Where Sonnambula is a simple tale, L’elisir presents a rich tapestry of social events.  The mountebank Dulcamara with his fake love potion, which is nothing more than disinhibiting alcohol, is a memorable larger-than life figure.  Actually, as Dulcamara’s trade suggests and as the opera naughtily implies, the real elixir of love is money.  Yet Nemorino’s passionate feelings for Adina seem completely authentic and unchallengeable.  Everything else in the story may be fake (except for the value of Adina’s land), but the love at its centre is the real thing.  Nemorino is genuinely vulnerable, and what enables him to win through is his sheer tenacity as much as the fact that finally he turns out to be less poor than he looks and feels – and in fact the unexpected beneficiary of a rich relative’s bequest.  Dulcamara and Belcore, the Captain who so quickly seduces Adina’s affection, are crucial figures – not just for their roles in the narrative panorama but because of the perspective that they respectively lend to the figure of the inadequate yet somehow more true lover.  But it is the vitality of the whole ensemble of human life against which Nemorino’s tale is placed that gives the work its distinction – Donizetti here created one of the greatest of all comic operas.  The music has a warmth and naturalness that are not just endearing but somehow unfadingly recognisable as realistic and contemporary.  In any case Donizetti shows himself in this comedy to have unerring dramatic skill.  The piece is on a par with Rossini’s Barber of Seville and Mozart’s Marriage of Figaro.  Irrepressibly good-humoured and honest, for all its playfulness, L’elisir is a work full of the love of life that always makes the world seem a better place.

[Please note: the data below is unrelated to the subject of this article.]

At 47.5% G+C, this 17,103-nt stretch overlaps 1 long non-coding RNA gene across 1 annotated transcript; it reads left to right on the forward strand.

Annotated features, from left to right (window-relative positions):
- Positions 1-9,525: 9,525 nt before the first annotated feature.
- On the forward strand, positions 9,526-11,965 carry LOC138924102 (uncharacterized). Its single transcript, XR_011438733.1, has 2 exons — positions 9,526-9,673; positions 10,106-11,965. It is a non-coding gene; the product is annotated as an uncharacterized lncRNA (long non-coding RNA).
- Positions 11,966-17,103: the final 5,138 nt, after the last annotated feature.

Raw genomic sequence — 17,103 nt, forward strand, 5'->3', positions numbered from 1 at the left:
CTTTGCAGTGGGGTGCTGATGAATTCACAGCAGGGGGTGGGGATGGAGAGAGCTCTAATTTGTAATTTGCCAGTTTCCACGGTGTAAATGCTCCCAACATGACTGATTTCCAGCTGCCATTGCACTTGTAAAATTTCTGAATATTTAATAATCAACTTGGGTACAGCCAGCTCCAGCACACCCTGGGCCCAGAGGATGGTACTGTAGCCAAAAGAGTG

Puccini’s Madama Butterfly on the other hand speaks of a tragic world – though it shares with L’elisir the lover from the armed services who seems to be the answer to a girl’s prayers.  But there the resemblance between Adina and Cio-Cio-San stops.  The tragic heroine is an icon of betrayal in one of the most devastatingly political operas ever written.  Puccini introduces the story entirely from the point of view of Lieutenant B. F. Pinkerton of the US Navy, eager to set up his love nest.  Yet the contract he enters into he has no intention of keeping, unlike the sentiment of “America for ever” toasted in whisky with the American consul Sharpless.  The trouble is that the more we believe in Pinkerton’s passion the more rotten he seems, and the higher the price Cio-Cio-San must pay for her delusion.  The contract is just a void where his heart should be, that well of feeling which Puccini makes seem believable through musical means.  The irony of the work lies in the passion that it so skilfully deploys, false passion that twists the knife.  The fact that this Japanese non-wife is as faithful as Penelope simply piles on further pain and revulsion.  The decision to return and remove the child, named Sorrow by his mother, adds insult to injury – and challenges our understanding of what we mean by “his” child, though Cio-Cio-San is dead when it happens.  Of course she should not have trusted her American lover.  The land of the free is made by Puccini to mean free of obligation.  The power of this remarkable opera lies in the way that Puccini’s music underscores the issues of trust and truth.  Madam Butterfly, after all, opts to be American and to trust an American’s word.  Yet David Belasco’s hit play on which the opera is based is a tale rooted in American criticism of American behaviour.  “Death with honour is better than life with dishonour,” is the motto: her suicide is a political comment on one American’s understanding of a contract and a romantic love.  It is almost impossible to witness a performance of this opera without weeping at the implicit loss of innocence on all sides: the American dream in its origin has such a purity and innocence about it, and the abandonment by Cio-Cio-San of her Japanese culture and adoption of American ways is also intensely innocent and uncalculating.  Those final cries “Butterfly… Butterfly..”. sung by Pinkerton are actually the voice of conscience inside his head.